Iron Ore-Spot edges up in tentative market
Friday, 24 February 2012 | 00:00
Spot iron ore ticked higher and offer prices stayed firm on Thursday after a recent drop drew some buyers back into the market although poor steel demand in top consumer China could make any gains fleeting.
While prices of steel in China's spot market have come off recent lows, sustained domestic production continued to outpace demand.
Inventories of reinforcing steel bar, or rebar, which is used in construction, stood at 8.495 million tonnes as of Feb. 17, up 5 percent from the previous week, according to data compiled by industry consultancy Mysteel.
"Spot steel prices have been rising recently amid improving demand and strong expectation of China's monetary policy to ease further," said Wang Jin, an analyst with Everbright Futures in Shanghai.
"However, the high steel inventories will continue to weigh on steel prices. Steel mills have faced mounting pressure from a slower recovery in steel demand and still high raw material cost."
The most-traded May rebar contract on the Shanghai Futures Exchange dropped 0.3 percent to close at 4,237 yuan ($670) a tonne, falling for the first time in four sessions.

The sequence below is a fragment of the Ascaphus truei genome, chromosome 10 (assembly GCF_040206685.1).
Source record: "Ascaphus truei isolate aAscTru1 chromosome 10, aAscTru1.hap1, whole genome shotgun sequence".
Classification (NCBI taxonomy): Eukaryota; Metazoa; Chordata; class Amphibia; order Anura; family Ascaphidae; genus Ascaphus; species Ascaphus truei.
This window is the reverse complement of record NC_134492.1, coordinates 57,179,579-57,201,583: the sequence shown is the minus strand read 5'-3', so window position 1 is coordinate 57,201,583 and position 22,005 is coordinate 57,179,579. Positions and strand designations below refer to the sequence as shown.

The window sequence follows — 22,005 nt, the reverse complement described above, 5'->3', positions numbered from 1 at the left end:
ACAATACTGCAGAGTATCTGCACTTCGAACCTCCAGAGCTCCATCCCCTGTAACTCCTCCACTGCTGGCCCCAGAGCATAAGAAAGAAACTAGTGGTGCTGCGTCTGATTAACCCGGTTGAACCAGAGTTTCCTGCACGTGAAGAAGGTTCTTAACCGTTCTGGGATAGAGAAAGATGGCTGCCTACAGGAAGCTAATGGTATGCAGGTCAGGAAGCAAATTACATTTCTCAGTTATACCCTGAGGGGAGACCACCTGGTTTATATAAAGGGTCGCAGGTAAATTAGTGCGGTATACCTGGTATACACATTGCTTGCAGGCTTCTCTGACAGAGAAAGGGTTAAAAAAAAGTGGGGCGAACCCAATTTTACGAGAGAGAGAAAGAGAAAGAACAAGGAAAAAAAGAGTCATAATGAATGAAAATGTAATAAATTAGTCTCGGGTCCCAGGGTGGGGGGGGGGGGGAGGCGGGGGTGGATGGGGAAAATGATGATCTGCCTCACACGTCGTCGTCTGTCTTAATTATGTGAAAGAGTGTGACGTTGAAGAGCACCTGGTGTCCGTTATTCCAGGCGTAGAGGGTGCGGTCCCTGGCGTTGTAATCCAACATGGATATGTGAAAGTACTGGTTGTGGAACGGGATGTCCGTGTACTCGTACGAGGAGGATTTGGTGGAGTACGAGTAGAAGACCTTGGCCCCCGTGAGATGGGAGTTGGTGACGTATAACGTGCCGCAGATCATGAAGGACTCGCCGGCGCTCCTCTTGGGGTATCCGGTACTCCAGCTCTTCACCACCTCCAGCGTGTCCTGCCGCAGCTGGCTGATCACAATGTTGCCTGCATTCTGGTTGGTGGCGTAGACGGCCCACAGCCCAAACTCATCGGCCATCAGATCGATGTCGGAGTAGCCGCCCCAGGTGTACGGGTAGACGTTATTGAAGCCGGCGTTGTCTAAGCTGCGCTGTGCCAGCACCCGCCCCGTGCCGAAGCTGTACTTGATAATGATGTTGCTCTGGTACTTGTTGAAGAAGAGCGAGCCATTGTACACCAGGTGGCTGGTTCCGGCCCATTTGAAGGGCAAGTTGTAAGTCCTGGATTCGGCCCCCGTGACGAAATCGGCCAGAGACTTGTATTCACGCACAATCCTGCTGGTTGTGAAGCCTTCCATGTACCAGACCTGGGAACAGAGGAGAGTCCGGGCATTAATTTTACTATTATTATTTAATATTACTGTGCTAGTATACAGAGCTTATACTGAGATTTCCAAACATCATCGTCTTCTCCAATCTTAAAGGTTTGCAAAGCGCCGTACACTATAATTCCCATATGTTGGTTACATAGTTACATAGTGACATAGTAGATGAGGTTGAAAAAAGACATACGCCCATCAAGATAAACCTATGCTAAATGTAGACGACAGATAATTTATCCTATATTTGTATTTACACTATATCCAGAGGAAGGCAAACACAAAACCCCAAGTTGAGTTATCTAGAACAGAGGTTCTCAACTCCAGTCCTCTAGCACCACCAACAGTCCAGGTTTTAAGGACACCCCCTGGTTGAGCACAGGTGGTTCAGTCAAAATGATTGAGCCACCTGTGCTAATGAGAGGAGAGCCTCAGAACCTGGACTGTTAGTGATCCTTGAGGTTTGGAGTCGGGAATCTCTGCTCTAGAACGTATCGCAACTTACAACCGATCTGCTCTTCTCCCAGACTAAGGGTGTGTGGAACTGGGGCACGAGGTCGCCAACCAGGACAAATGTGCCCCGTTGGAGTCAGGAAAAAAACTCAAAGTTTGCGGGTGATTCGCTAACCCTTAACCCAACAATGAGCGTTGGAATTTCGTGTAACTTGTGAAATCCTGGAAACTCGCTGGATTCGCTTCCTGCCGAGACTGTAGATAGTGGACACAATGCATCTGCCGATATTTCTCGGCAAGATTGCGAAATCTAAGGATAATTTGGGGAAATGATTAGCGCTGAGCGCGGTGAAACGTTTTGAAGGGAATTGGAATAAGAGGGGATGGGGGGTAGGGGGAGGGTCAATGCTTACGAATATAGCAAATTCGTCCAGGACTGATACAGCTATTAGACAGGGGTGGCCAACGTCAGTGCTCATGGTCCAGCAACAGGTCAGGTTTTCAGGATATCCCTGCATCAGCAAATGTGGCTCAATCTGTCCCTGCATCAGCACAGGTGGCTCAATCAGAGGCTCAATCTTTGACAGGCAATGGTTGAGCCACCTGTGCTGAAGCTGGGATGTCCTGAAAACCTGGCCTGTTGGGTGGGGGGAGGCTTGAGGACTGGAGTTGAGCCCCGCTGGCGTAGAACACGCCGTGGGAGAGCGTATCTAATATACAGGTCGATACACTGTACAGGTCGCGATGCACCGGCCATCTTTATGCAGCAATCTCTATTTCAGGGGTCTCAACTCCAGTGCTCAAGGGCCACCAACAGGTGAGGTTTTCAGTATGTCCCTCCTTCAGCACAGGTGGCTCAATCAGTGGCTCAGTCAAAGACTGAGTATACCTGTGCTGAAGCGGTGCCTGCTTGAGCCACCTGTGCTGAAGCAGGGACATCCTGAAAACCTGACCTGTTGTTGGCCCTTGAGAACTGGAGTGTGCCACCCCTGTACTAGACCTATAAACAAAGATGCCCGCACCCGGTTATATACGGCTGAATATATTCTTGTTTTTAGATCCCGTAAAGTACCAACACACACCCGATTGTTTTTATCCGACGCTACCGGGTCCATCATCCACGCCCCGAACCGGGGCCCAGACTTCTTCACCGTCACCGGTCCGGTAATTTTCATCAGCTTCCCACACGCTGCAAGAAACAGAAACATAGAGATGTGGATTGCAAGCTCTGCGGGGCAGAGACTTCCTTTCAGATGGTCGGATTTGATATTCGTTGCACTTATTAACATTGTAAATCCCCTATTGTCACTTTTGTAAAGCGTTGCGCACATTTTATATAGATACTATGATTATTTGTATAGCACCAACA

Slow steel demand in China has curbed the appetite for iron ore and sent the raw material's prices down 2 percent so far this year after falling nearly 19 percent in 2011.
But a fall in iron ore prices to two-month lows last week revived some buying interest.
"Some people believe it's good timing to stock on material, and we've seen rising purchases from both steel mills and traders," said an iron ore trader in Qingdao in China's eastern Shandong province.
Iron ore with 62 percent iron content .IO62-CNI=SI rose 0.4 percent to $135.90 a tonne on Wednesday, said reference price provider the Steel Index.
It marked a third day of gains for iron ore, rising 1.2 percent over the period, and looked set to extend modest gains with offer prices of imported ore in China on Thursday staying firm.
Australia's Pilbara iron ore fines were quoted at $136-$138 a tonne, cost and freight, and Newman fines were at $139-$141, while lower-grade Yandi fines were at $125-$128, said Chinese consultancy Umetal.
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